Competition between the Graduate Management Admissions Test (GMAT) and the Graduate Record Exam (GRE) is hotter than ever, but how can you determine which test you should take?
The GMAT, long considered the gold standard for the specific academic skills needed in graduate business school, is more expensive and offered in fewer locations worldwide. Prospective grad students of the arts and sciences have typically submitted GRE scores, and ETS creator and administrator of the GRE exam, believes applicants deciding between business school and other graduate programs will appreciate having one less test to study-and pay-for.
Many elite schools say they hope to diversify their applicant pool by accepting the GRE as an alternative in the admissions process. Another favorable aspect for business schools: it creates a more competitive enrollment rate; the number of available spots stays the same but the volume of applications goes up.
Dan Gonzales, managing director of Manhattan GRE, tells M.B.A. Podcaster that in terms of content, the GRE verbal is much more focused on vocabulary and vocabulary recall whereas the GMAT is more focused on grammar, logic, and reasoning skills. However, your background in math may play a bigger role in your decision of which test to take. Math in the GRE is more focused on quick number sense, Gonzales says, while the GMAT is all about the classic word problem and having a systematic approach for solving this type of problem.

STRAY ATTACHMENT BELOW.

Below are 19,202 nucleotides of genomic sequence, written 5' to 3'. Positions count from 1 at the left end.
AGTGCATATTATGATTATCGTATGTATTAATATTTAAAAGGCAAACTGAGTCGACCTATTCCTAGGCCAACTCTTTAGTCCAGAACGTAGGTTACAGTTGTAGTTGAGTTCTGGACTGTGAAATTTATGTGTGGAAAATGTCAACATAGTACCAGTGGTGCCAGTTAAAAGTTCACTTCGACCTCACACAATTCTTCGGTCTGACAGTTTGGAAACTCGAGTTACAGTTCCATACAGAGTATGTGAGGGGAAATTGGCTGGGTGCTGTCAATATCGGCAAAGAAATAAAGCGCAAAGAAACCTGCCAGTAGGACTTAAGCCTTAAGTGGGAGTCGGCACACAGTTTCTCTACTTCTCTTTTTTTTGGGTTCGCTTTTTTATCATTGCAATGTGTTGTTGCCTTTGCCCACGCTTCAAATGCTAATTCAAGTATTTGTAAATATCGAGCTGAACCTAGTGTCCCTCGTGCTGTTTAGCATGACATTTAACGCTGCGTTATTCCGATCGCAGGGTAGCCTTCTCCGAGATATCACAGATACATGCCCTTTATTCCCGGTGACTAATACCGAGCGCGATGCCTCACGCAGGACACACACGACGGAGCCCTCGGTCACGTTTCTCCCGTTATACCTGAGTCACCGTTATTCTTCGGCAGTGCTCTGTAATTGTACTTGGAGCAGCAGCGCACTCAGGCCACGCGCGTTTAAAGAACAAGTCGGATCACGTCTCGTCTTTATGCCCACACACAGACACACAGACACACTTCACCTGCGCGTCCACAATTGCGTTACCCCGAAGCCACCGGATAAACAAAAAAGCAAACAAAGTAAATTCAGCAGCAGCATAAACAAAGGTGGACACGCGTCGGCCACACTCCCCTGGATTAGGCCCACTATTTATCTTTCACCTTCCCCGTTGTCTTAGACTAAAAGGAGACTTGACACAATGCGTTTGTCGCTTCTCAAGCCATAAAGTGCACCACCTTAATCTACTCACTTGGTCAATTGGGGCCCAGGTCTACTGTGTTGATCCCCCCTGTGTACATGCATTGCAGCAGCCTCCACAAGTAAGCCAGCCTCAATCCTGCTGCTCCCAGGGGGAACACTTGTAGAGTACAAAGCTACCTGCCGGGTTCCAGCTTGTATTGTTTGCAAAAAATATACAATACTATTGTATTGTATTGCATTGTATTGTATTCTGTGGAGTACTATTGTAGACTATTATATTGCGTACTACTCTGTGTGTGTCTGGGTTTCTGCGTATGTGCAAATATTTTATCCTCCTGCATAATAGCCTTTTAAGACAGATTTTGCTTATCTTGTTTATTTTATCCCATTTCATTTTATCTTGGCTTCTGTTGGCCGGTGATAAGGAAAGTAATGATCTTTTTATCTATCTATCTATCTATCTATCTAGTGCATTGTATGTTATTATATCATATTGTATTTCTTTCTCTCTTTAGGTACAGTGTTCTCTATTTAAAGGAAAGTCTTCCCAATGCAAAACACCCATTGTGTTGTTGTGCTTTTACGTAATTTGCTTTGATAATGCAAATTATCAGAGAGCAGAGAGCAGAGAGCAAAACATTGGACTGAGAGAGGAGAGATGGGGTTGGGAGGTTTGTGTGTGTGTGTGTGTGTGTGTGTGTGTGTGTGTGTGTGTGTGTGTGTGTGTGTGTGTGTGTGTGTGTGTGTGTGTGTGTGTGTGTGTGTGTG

ETS confirms that the revised test still requires basic math skills such as arithmetic, algebra, geometry, and data analysis; however, it will focus more on questions involving data interpretation and real-life scenarios. It’s worth noting that both exams were designed for native English speakers, so foreign applicants might find the GMAT’s verbal component easier than the GRE-particularly where vocabulary and writing skills are concerned. In general, top business schools will be looking for fairly high percentile scores on the GRE, especially on the quantitative section.